A golf course in a town named Kodak should be picturesque, and River Islands Golf Club doesn’t disappoint. The “River” is the French Broad, and aside from providing excellent shot-making opportunities and dramatic water views, it must be the source of some pretty bad puns.
No, the river isn’t named for Marie Antoinette or Brigitte Bardot (see, I warned you); actually, the term “Broad” in Colonial times was synonymous with “River,” and a French settlement sat astride the river upstream.
This Tennessee course is less than a half hour east of Knoxville, about four miles off Interstate 40. And despite its status as one of the state's best public courses, “The Islands,” as locals call it, was lightly trafficked the mid-July Monday I played. The first tee was open at 9 a.m., and I saw only a few golfers during my round. Greens fees, cart included, were a bargain $56 ($60 on weekends).
River Islands forces a few long carries and enough shaped shots to justify its rating of 72 and slope of 129 from the regular tees (6,300 yards), which I played. At its lengthiest, the course is 7,000 yards with a robust 75.4 rating and 133 slope. Designed by underrated Arthur Hills, it opened in 1991.
Hills has a portfolio of excellent designs and, in this correspondent’s opinion, should be mentioned in the same breath as the most celebrated architects of the last three decades. His designs are classic and links style, echoing the great designers of the early 20th Century. Like Donald Ross, Hills won’t ruin your day if you're a little awry off the tee. But if your short game is absent, you will be muttering for days.
The starting hole is a great example of the Hills style. At 356 yards (386 from the tips), it is a pleasant opener. From the tee, the routing is evident even without the excellent yardage card River Islands provides. With fairway traps on the left and a greenside trap front right, the strategy is clear: aim for the right center of the fairway and hit to mid-green on the second shot, providing a reasonable birdie opportunity.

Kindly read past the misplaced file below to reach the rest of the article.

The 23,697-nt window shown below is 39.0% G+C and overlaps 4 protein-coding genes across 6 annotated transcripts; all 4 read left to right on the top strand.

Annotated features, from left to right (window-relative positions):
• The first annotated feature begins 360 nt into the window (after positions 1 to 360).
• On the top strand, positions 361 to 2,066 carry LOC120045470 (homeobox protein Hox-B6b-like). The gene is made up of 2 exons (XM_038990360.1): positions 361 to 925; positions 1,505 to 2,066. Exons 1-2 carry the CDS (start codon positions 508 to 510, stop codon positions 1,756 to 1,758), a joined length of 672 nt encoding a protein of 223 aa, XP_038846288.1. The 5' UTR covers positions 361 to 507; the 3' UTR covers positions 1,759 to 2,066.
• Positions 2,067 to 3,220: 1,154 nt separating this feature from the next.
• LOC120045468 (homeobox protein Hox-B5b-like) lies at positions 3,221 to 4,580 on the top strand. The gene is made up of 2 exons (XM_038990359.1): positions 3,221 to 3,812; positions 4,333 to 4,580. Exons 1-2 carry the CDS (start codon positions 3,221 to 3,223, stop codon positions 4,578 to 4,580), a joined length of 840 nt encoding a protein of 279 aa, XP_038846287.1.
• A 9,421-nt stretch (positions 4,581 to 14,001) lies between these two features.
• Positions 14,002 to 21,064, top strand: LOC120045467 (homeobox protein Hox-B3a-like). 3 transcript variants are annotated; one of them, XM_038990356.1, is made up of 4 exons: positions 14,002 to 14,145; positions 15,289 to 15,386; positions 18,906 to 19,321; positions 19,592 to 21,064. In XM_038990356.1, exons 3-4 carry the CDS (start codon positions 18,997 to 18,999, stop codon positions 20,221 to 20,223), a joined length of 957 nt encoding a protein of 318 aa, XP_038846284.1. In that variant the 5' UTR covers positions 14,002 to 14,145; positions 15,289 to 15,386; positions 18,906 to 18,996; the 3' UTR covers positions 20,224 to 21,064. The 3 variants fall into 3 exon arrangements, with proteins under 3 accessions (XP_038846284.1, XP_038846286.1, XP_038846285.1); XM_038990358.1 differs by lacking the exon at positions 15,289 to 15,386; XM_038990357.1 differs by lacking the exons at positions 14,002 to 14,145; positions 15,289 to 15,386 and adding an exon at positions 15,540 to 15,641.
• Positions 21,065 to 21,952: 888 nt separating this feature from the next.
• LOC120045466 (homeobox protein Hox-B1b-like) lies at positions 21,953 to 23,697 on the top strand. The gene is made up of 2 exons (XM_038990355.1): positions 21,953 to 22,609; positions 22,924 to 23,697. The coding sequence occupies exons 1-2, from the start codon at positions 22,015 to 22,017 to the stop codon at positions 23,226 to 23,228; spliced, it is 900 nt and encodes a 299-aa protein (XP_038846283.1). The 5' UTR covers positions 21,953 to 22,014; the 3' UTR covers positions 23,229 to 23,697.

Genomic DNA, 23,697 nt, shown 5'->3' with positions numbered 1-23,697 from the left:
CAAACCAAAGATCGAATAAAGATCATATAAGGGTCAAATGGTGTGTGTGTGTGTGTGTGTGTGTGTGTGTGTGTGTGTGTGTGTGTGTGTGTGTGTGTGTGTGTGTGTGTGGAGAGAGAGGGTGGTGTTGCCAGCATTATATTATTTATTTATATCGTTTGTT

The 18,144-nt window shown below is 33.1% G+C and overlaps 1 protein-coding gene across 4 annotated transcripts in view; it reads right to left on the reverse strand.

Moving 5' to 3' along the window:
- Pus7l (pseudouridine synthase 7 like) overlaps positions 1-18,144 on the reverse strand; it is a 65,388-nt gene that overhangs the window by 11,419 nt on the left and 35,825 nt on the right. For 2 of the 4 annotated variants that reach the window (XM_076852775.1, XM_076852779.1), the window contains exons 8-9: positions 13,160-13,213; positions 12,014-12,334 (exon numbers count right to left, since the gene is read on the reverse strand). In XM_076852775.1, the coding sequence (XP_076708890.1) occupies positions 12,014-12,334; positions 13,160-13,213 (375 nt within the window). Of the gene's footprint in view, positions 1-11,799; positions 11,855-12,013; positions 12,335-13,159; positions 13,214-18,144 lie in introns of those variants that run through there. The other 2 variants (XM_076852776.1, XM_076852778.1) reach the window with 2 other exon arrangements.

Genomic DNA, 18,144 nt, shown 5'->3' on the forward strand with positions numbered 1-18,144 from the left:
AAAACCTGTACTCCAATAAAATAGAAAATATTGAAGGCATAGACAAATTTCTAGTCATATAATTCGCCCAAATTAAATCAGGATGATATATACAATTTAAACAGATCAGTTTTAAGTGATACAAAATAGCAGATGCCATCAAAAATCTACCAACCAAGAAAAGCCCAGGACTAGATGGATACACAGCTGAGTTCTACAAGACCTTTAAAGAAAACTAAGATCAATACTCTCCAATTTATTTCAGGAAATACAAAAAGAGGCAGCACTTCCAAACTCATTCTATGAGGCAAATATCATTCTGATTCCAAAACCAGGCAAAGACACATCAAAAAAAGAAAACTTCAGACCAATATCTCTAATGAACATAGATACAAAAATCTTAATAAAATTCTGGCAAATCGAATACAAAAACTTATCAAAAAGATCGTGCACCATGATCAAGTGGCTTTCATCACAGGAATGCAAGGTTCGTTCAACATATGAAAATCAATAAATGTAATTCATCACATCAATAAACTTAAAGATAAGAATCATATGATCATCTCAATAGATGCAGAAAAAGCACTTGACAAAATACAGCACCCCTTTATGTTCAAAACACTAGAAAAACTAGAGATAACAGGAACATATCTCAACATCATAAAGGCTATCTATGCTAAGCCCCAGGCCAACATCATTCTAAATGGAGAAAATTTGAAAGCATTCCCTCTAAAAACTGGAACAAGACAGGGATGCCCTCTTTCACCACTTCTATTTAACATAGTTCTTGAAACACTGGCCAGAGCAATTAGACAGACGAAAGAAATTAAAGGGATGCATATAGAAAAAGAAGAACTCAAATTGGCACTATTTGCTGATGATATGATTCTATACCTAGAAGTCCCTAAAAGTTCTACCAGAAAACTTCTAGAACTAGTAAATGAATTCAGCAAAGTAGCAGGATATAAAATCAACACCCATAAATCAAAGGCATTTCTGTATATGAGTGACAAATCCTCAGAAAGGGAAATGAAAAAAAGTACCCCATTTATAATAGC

The French Broad comes into play dramatically on third hole, a 175-yard par-3 that’s all carry over water to a green on one of the two river islands (five holes play to, from, or on these islands). This green is about 100 feet deep, but if the pin is near the front and you hit to the rear, you’ll have a queasy feeling as you putt straight downhill toward the river.
You hop from one island to the next on the fifth hole, another par-3 that, because of the river, looks a lot like No. 3.
The back nine is as much fun as the front, with Nos. 15 and 16 on the islands. The highlight is the short par-4 11th, just 342 yards and a modest dogleg right. Its green sits below fairway level, entirely fronted by mounding, giving a view of only the top of the flagstick. A small lake lapping up against the green comes into view.
Other notes I made about the back nine show the diversity of the Hills design:
>> The greens are tough to read; I saw break a few times where there was none
>> No. 15 is another great par-3 on the islands; the deep green is actually a peninsula into the river
>> The par-5 16th is reachable, but you’ll make at least a bogey if you hook your second shot into the French Broad
River Islands' staff was friendly and helpful, but the clubhouse is nothing to write home about. No matter; as I had my post-round quaff, vivid memories remained of a wonderful layout, challenging but not exhausting, and a round played along a river that demands good shots.